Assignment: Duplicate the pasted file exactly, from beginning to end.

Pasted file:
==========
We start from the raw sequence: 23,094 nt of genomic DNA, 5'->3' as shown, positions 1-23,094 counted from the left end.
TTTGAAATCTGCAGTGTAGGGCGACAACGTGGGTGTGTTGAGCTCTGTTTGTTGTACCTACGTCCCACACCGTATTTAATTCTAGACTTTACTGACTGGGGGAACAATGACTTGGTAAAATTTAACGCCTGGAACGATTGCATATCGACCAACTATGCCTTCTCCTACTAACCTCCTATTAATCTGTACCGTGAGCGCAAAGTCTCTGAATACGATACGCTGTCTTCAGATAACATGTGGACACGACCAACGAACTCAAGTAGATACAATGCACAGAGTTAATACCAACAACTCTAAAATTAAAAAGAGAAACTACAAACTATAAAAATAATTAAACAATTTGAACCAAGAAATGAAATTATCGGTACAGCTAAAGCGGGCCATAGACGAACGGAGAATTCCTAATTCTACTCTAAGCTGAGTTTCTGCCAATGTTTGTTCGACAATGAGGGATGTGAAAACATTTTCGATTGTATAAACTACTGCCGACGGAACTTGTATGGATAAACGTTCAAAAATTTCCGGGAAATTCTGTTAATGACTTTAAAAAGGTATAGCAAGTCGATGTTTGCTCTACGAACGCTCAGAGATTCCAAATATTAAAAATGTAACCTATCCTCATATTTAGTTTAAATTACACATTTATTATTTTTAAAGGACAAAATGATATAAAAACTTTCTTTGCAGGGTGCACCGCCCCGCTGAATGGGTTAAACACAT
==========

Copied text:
We start from the raw sequence: 23,094 nt of genomic DNA, 5'->3' as shown, positions 1-23,094 counted from the left end.
TTTGAAATCTGCAGTGTAGGGCGACAACGTGGGTGTGTTGAGCTCTGTTTGTTGTACCTACGTCCCACACCGTATTTAATTCTAGACTTTACTGACTGGGGGAACAATGACTTGGTAAAATTTAACGCCTGGAACGATTGCATATCGACCAACTATGCCTTCTCCTACTAACCTCCTATTAATCTGTACCGTGAGCGCAAAGTCTCTGAATACGATACGCTGTCTTCAGATAACATGTGGACACGACCAACGAACTCAAGTAGATACAATGCACAGAGTTAATACCAACAACTCTAAAATTAAAAAGAGAAACTACAAACTATAAAAATAATTAAACAATTTGAACCAAGAAATGAAATTATCGGTACAGCTAAAGCGGGCCATAGACGAACGGAGAATTCCTAATTCTACTCTAAGCTGAGTTTCTGCCAATGTTTGTTCGACAATGAGGGATGTGAAAACATTTTCGATTGTATAAACTACTGCCGACGGAACTTGTATGGATAAACGTTCAAAAATTTCCGGGAAATTCTGTTAATGACTTTAAAAAGGTATAGCAAGTCGATGTTTGCTCTACGAACGCTCAGAGATTCCAAATATTAAAAATGTAACCTATCCTCATATTTAGTTTAAATTACACATTTATTATTTTTAAAGGACAAAATGATATAAAAACTTTCTTTGCAGGGTGCACCGCCCCGCTGAATGGGTTAAACACAT